She wouldn't get to appreciate it for very long, though, given they were being escorted to gaol. Despite her tiredness and fear of what would come, Tilly resolved to enjoy the walk. They passed trees and ferns, and later a brewery and sawmill, where Tilly breathed in the smells of malt and freshly cut timber. A woman in front of Tilly and Sarah pointed to a fat, fluffy bird with an enormous beak and blue feathers on its chest, sitting on a branch on one of the trees. As they watched, its large beak opened and a peal of increasingly loud laughter rang out. Delighted by the strange bird, Tilly and Sarah giggled.
The soldier nearest Tilly and Sarah pointed his rifle at them. "Shut up!"
Tilly's insides lurched and the smile froze on her lips. "What a berk," Sarah muttered. "He'd have been as poor as us in England. He was probably press-ganged into being a soldier."
Now, the soldiers led them away from the stream and through a couple of winding streets flanked by brick and stone one-storey buildings. As they turned into another street, enormous brick walls soared in front of them and Tilly guessed, without being told, that this grim fortress was where they were headed. Sure enough, the gates were flung open by two red-coated guards, and the convicts were marched into a yard set in shadow by surrounding hills. What looked like mud but smelt like shit squelched below Tilly's boots.
The gates slammed shut behind them.
A soldier barked at the women to line up in rows. Tilly, standing close to Sarah, watched as the officer in charge spoke to a severe-looking woman in a long black dress and white bonnet. After a couple of minutes' conversation, the officer led the soldiers out of the gates. Then the woman turned to address the convicts.
"My name is Mrs. Winnicott and I am matron here at the Female Factory. The first thing you will all do is disrobe and wash. Afterwards, you will be given new clothes and those you've been wearing on the ship will be burnt. You will all spend tonight here, and tomorrow those of you deemed First Class prisoners according to your crimes and your behaviour on board ship shall be selected for work by the townspeople. Second and Crime Class prisoners shall remain here."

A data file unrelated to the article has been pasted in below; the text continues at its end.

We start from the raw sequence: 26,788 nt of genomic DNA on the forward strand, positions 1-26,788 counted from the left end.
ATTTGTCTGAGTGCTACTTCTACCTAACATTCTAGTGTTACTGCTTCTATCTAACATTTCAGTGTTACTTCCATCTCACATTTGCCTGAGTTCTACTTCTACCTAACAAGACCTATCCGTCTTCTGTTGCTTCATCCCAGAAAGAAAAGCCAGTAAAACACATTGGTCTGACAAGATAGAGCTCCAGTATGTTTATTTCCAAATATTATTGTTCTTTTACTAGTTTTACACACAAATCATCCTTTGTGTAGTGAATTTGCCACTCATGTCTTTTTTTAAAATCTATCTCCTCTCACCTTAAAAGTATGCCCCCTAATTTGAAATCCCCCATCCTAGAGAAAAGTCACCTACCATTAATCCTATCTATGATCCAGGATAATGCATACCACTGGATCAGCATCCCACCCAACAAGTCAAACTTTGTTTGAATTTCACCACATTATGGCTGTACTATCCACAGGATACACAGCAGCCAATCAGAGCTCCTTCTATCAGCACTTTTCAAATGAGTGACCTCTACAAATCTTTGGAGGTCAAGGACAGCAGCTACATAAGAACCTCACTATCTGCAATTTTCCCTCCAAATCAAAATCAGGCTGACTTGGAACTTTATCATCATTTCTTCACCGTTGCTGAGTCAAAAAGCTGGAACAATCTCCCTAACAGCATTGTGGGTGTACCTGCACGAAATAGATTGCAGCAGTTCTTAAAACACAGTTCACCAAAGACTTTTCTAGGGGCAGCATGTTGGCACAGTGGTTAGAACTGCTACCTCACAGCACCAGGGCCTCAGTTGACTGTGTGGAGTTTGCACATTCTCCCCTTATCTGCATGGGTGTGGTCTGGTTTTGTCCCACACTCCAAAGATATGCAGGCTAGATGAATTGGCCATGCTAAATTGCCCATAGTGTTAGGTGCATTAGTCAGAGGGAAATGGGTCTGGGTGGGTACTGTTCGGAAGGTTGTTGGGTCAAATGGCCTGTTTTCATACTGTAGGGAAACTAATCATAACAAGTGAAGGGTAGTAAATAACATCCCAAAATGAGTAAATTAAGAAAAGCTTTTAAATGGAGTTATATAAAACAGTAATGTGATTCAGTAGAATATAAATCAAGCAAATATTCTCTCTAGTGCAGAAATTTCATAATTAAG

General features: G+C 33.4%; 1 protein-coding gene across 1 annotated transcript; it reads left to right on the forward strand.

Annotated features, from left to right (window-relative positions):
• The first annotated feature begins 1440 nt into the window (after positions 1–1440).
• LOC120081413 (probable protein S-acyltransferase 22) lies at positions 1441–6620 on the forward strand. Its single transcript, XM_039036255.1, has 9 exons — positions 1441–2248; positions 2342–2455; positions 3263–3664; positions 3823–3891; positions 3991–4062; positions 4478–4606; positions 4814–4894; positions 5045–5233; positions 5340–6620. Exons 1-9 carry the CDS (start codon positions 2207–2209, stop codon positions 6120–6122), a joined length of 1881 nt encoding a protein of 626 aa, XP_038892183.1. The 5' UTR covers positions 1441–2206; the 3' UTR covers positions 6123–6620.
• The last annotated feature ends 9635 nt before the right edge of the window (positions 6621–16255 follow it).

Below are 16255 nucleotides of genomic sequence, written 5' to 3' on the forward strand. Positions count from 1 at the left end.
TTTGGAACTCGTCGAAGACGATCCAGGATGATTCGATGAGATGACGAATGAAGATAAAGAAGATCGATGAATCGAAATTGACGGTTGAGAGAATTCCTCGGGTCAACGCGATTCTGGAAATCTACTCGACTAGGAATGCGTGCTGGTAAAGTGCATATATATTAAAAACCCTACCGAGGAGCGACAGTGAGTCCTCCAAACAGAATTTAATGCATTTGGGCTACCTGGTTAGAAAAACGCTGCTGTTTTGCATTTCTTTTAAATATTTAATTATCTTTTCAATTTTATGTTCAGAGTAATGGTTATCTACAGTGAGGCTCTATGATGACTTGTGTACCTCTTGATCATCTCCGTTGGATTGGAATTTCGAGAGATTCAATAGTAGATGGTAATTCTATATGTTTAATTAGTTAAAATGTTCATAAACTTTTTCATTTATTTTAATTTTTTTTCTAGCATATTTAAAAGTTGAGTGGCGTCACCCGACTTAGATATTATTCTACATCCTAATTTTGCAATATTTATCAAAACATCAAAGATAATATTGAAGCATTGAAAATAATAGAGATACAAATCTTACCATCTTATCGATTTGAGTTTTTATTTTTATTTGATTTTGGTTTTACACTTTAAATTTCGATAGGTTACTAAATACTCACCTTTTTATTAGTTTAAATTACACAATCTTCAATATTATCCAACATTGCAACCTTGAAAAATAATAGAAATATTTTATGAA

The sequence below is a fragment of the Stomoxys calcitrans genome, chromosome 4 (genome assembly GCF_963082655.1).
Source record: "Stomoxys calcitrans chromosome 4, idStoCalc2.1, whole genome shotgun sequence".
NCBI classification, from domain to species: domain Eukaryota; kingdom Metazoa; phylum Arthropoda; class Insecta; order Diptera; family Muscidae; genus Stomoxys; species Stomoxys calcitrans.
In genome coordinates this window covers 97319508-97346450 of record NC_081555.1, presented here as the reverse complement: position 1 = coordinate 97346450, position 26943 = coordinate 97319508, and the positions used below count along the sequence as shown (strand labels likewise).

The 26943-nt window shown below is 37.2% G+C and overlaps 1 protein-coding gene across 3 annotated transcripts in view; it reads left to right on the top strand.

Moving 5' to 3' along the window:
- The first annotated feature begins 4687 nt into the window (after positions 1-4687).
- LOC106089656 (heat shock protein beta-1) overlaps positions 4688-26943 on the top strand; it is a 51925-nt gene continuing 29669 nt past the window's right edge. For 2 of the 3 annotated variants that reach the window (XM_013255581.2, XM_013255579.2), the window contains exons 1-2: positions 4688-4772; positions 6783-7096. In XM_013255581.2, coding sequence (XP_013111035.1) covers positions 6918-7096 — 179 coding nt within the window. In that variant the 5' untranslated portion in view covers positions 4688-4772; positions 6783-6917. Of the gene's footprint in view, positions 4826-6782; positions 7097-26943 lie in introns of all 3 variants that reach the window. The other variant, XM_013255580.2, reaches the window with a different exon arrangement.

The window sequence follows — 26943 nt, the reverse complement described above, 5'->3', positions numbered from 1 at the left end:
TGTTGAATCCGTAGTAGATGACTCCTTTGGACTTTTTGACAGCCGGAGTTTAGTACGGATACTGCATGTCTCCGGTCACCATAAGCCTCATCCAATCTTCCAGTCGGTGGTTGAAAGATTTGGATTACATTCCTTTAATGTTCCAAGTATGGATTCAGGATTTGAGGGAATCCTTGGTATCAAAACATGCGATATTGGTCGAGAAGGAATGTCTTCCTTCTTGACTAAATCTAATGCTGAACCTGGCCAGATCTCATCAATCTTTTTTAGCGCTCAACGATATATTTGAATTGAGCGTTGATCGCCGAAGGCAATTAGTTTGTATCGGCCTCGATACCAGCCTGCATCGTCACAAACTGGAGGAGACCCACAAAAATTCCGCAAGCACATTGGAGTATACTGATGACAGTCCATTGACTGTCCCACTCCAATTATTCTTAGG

"What does she mean?" Tilly whispered fearfully. "What'll we be? First, Second or Crime Class?"
"We'll soon find out, don't fear," Sarah whispered back. "I'll be glad to have some clean clothes, at least. Won't you?" The clothes the convicts had worn on board ship reeked and were stained with sweat and vomit.
Mrs. Winnicott motioned them towards enormous stone sinks and ordered them to take off their clothes and place them in a pile. Self-consciously, Tilly peeled off her filthy shift. When her turn came at the sink, she splashed icy cold water over her body and face. It felt good to get rid of the salt and grime.
All the time, she wondered what Mrs. Winnicott had meant by First, Second and Crime Class. Wherever they ended up, she hoped she and Sarah would be together.
Constable Joel Agnew rubbed his bleary eyes as he hurried past the elegant sandstone houses and government buildings that lined Macquarie Street, Hobart Town's main thoroughfare. It was still early morning and he was already exhausted. He'd been up late last night, breaking up a brawl outside one of the taverns near the wharves. It had been after midnight by the time he and two other constables had wrestled the drunk and aggressive free settlers into the Police Office cells. This morning, Joel's work had begun at six o'clock, when he had helped the British soldiers escort the latest batch of women convicts from the wharf to the Female Factory. Now, he was on his way to the daily meeting with Mr. Wyatt, the magistrate, to be told what the rest of today's duties would be.
It was two years and ten months since Joel himself had arrived on the wharves. Not as a free settler either—he'd been among sixty convicts brought in on the ship from England. When he'd first stood on Van Diemen's Land's soil that wet April day in 1837, Joel had expected to spend the next eight years working in a chain gang by day and sleeping in an overcrowded cell by night. But he'd been fortunate. Sir George Arthur, the previous governor of Van Diemen's Land, had established a police force, run along the lines of the one back home in England. With few of the colony's free settlers interested in police work, Governor Arthur had decided well-behaved convicts should swell the ranks. Van Diemen's Land had a different governor now, but the same deal was in place. In exchange for working for the police for very little pay, convict men could get their Ticket of Leave after three years.